Friday, December 9, 2022

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National Highways projects are costing billions more than planned

Improvements to England’s motorways and major A-roads will cost billions of pounds more than planned, a report says.

Public spending watchdog the National Audit Office (NAO) said delays and inflation mean state-owned National Highways will be unable to complete dozens of projects on budget.

The report warned that projects under the Second Road Investment Strategy (RIS2) due to take place between April 2020 and March 2025 will cost an estimated £3.3 billion more than planned to complete.

It also said projects under construction over the following five years are expected to be £6bn higher than previous estimates, although that includes some of the plans included in the £3.3bn figure.

About 33 programs are between one month and more than three years behind schedule, with an average delay of 12 months.

“This will leave road users with an underperforming road network for longer,” the report warned.

Delays were caused by factors such as the coronavirus pandemic and difficulties in obtaining planning permission.

National Highways has received a total of £14.1 billion from the Department for Transport (DfT) for 69 improvement programs in RIS2.

It completed less work and higher costs than expected, the NAO said.

Projects in RIS2 include the construction of a double carriage and tunnel near Stonehenge, Wiltshire and the Lower Thames Crossing between Kent and Essex.

Both have not received planning permission.

Last year the budget for improvements was cut by £3.4 billion and the number of projects reduced to 58 when it became clear that National Highways could not deliver on the delivery schedule as planned.

The NAO also noted that National Highways has already allocated its entire £1.16 billion RIS2 emergency budget.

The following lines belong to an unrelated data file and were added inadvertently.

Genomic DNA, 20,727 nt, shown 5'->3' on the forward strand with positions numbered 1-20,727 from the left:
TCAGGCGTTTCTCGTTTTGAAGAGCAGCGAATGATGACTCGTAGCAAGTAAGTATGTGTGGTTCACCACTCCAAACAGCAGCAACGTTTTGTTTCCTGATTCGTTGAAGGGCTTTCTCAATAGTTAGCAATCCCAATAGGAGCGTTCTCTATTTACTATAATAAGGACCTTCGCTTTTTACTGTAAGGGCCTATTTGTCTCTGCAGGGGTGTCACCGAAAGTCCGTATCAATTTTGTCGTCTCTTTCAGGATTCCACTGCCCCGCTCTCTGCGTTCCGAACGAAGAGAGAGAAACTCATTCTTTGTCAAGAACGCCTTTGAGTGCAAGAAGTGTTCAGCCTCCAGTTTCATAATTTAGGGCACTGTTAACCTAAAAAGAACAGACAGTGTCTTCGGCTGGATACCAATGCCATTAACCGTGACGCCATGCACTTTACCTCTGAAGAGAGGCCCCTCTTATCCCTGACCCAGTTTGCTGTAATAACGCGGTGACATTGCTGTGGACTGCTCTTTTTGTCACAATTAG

Gareth Davies, head of the NAO, said it was “regrettable” that the road investment plan developed by the DfT and National Highways coincided with the coronavirus pandemic and rising inflation, but “more could have been done to manage risks”. .

He continued, “Project delays have resulted in less work being delivered than planned and at a higher cost.

“DfT and National Highways must now fully address the rising costs of their revised project portfolio and conduct a review of any road plans they intend to move into their third road strategy period (2025-2030).

“This review needs to consider whether these projects remain viable and offer optimal value for money.”

National Highways chief executive Nick Harris said “external factors” have had a “significant impact on our ability to execute this complex program.”

He continued, “Despite these challenges, we have successfully obtained approval to undertake several large infrastructure developments.

“We are confident that we are managing portfolio and project risks well, but we also know that there is always room for improvement as we mature our processes for RIS3.”

A DfT spokesman said RIS2 is “transforming our road network” and that a “minority of projects” will be delivered later than originally proposed.

He added: “We have committed £24billion to ensure we have a road network that is safe, reliable, environmentally responsible and good value for the taxpayer.”

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